In academic medicine, a successful journey toward justice means diversifying medical school classes, faculty, and staff and optimizing the culture and climate of academic medical institutions so that every individual has the opportunity to excel, Skorton said.
The second concern is a deterioration in the well-being of students, due to financial as well as social and academic pressures. “Depression, and therefore the risk of suicide, is more common among medical students than their age-matched peers, and this trend has worsened in the last few years,” Skorton said.
He called on academic medicine leaders to identify and address the problems contributing to student stress, as well as to improve access to behavioral health care for all who need it.
The third concern that worries Skorton is increasing threats to the doctor-patient relationship. This has manifested itself most recently in the Supreme Court’s overturning of Roe v. Wade, which has jeopardized access to reproductive health care for millions of people.
“I am not here at this moment to argue the merits of access to abortion,” Skorton said. “I am here to argue that legislation or judicial opinions that interfere with the relationship between physician and patient, especially if they go as far as intimidating the clinician in the exercise of good clinical judgment, are unacceptable. We must stand firm. We must protect this relationship.”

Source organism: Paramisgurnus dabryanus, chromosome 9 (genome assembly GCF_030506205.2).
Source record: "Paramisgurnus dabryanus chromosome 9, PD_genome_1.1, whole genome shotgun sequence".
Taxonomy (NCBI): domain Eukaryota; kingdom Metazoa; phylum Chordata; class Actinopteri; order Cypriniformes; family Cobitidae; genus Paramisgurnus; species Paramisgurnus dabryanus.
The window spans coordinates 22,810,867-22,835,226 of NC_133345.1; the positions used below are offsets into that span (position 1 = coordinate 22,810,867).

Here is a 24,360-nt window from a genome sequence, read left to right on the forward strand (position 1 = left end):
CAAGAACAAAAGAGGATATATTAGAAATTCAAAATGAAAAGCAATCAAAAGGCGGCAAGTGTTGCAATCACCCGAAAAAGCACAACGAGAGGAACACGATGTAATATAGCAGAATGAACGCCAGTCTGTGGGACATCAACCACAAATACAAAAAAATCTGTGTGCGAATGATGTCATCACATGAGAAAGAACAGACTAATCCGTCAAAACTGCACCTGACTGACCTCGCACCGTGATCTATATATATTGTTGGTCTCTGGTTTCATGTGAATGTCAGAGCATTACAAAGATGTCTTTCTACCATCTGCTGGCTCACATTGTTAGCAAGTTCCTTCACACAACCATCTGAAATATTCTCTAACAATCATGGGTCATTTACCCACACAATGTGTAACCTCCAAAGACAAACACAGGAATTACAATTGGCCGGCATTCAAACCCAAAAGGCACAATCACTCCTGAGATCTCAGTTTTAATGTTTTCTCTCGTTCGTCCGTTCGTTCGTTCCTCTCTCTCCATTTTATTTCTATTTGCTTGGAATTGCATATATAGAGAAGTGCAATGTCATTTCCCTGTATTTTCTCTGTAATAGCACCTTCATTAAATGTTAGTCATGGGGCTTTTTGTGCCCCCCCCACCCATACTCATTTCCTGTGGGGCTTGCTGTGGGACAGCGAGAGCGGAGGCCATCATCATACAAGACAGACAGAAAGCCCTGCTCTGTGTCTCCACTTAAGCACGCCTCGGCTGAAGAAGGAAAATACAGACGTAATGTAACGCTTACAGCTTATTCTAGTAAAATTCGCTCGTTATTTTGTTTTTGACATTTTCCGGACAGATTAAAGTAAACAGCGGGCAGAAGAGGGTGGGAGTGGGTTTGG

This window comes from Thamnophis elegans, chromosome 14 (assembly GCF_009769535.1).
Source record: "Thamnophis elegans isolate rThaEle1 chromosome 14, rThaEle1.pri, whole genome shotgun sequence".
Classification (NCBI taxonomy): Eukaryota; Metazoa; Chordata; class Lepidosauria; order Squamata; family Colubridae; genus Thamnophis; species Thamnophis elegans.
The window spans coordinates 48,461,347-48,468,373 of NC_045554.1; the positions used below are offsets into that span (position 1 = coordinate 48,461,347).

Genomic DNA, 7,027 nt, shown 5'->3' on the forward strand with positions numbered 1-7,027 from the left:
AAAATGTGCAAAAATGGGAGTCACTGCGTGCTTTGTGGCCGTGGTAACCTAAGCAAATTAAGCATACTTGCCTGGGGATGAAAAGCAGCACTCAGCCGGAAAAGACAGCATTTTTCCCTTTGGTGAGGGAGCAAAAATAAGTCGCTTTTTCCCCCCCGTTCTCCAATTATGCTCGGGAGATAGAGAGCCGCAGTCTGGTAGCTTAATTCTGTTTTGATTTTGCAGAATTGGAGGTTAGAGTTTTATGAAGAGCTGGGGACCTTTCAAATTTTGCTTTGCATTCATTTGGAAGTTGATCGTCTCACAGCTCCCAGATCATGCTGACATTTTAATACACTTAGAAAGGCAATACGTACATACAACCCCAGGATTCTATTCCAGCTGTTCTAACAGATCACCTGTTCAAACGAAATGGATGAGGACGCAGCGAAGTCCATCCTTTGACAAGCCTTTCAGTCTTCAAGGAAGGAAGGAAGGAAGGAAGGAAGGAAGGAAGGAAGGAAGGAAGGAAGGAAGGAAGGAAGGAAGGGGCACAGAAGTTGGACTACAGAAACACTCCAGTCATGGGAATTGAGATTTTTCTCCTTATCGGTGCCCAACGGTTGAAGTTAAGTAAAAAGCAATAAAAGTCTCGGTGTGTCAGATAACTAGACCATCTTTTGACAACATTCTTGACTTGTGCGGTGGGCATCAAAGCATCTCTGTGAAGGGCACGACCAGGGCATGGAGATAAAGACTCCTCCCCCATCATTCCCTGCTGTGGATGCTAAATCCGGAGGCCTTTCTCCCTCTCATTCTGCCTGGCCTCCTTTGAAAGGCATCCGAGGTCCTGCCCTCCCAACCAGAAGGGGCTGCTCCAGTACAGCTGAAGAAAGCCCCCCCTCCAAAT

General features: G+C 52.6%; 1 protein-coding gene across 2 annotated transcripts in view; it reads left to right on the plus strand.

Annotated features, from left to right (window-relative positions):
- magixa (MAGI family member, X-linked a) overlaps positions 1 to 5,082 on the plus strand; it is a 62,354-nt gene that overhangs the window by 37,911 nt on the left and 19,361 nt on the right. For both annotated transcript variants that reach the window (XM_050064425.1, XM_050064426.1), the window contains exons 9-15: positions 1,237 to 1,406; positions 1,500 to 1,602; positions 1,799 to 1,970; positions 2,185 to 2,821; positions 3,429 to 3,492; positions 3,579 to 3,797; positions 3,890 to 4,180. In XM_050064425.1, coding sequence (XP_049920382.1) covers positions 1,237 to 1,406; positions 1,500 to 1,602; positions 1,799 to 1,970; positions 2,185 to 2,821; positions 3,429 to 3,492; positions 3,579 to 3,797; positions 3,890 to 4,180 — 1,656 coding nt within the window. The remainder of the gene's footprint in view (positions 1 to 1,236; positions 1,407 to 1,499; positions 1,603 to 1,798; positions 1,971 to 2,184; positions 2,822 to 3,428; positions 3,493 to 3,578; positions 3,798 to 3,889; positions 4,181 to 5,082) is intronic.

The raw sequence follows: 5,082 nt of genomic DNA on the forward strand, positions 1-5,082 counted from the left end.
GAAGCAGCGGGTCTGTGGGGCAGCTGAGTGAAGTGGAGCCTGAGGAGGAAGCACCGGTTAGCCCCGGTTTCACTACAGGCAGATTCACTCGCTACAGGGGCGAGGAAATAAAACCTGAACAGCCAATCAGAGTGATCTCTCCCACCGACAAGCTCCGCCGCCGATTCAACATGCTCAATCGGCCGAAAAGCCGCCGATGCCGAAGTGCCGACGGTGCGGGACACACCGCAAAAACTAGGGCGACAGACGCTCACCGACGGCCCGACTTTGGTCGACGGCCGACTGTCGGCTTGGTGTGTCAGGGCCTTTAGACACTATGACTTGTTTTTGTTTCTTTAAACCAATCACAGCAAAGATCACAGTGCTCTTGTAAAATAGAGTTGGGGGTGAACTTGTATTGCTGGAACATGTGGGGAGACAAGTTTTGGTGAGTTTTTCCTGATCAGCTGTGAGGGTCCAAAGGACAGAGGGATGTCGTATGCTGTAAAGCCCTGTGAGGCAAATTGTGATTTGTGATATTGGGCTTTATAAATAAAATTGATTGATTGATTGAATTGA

Finally, Skorton called out the value of free speech and the need to listen to divergent viewpoints. “Let’s challenge ourselves across ideologies to be humble, to be kind, to be empathetic, and to be respectful, and to actively listen and truly be open to other opinions, even if they are different from our own.”
At the same time, he urged the audience to speak out against “intentional and inflammatory disinformation” and to condemn “hate speech, racist speech, or speech that incites violence, including violence against health professionals.”
“As in all of the other issues that keep me up at night, the issue of free speech requires our collective action now,” he added. “The health and mental well-being of our communities and our colleagues are at stake. Through meaningful, open, and honest dialogue, partnership, and collective action, we can and will tackle these problems in service of the greater public good.”